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Roughly 1100 miles of levees surround the San Joaquin Delta, holding back water from farmland and homes in part of the Central Valley. Some were built one hundred years ago; many aren't up to code. Engineers are worried an earthquake or strong El Niño storm could damage the levees and cause Katrina­like flooding. And drinking water for Californians could be at risk. Barbara Bogaev guest hosts.

Also, Mayor Eric Garcetti and representatives from the US Olympic Committee are in Switzerland tonight making their case for Los Angeles to host the 2024 Summer Olympics. Does LA have a chance? At what cost?

Photo: Sacramento and San Joaquin River Delta (formulanone)

Producers:
Christine Detz
Sarah Sweeney

California's Katrina Is Coming 13 MIN, 9 SEC

It's a story rife with irony. In the midst of one of California's worst droughts, the nightmare scenario keeping economists, engineers and state officials up at night, is the prospect of massive flooding. That's because the network of levees protecting the Sacramento, San Joaquin River Delta, the source of much of the state's water, is vastly inadequate. Basically the levees are just piles of dirt, not even up to the standard of New Orleans infrastructure, which so famously failed during Hurricane Katrina. An earthquake, a harsh El Niño storm, which are both very real possibilities, could quickly overflow the embankments ­­ unleashing sea water and contamination from San Francisco Bay into two thirds of the state's drinking water.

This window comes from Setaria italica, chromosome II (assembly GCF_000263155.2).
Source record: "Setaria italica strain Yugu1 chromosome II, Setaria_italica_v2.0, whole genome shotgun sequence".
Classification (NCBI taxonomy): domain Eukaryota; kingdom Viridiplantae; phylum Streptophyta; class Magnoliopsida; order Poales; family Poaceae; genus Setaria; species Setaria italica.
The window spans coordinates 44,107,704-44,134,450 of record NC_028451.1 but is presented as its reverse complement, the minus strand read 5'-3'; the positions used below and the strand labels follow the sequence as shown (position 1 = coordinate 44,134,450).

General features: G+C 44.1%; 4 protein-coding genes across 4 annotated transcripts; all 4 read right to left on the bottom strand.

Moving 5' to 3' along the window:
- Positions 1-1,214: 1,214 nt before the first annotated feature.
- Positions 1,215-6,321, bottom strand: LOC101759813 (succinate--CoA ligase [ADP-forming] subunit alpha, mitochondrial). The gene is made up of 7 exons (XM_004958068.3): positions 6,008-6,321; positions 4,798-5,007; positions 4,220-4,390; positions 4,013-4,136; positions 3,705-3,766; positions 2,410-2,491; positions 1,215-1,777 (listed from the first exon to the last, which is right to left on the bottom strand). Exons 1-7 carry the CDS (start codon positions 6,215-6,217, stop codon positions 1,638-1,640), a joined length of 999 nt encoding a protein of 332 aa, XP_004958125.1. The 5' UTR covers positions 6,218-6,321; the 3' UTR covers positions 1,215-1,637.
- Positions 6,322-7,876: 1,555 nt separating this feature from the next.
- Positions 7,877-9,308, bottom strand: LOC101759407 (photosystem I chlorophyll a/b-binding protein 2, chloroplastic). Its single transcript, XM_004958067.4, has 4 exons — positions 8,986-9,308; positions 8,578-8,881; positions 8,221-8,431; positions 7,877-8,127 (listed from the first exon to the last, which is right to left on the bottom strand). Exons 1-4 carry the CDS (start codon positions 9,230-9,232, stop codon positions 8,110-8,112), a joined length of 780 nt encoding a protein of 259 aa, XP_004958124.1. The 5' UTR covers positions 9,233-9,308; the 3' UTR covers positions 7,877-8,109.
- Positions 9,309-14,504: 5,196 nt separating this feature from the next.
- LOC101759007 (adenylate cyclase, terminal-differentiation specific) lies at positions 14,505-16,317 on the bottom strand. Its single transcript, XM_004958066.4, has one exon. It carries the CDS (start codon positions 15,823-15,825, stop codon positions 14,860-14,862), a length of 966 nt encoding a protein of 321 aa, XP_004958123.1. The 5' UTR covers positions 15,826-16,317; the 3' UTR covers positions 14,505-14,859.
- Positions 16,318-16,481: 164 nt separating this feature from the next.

More:
Stockton on California's coming Katrina
DWR's Central Valley Flood Protection Board Update
DWR report on climate change adaptation

What's Next for LA's Olympic Bid? 8 MIN, 37 SEC

Los Angeles has done it twice before. Are we up for another go round? Yesterday the US Olympic Committee officially accepted Los Angeles as the US bidder for the 2024 Summer Games.

 

LA came from behind after first losing to Boston, then roared back into contention after that city dropped out in the face of outcries over cost. Now cost is a big part of the story here. Olympics booster Mayor Garcetti will have to convince City Council that the $6 billion price tag for the games is realistic and worth it. David Wallechinsky, president of the International Society of Olympics Historians, joins us from Lausanne, Switzerland.

Guests:
David Wallechinsky, International Society of Olympics Historians (@westwood1sports)

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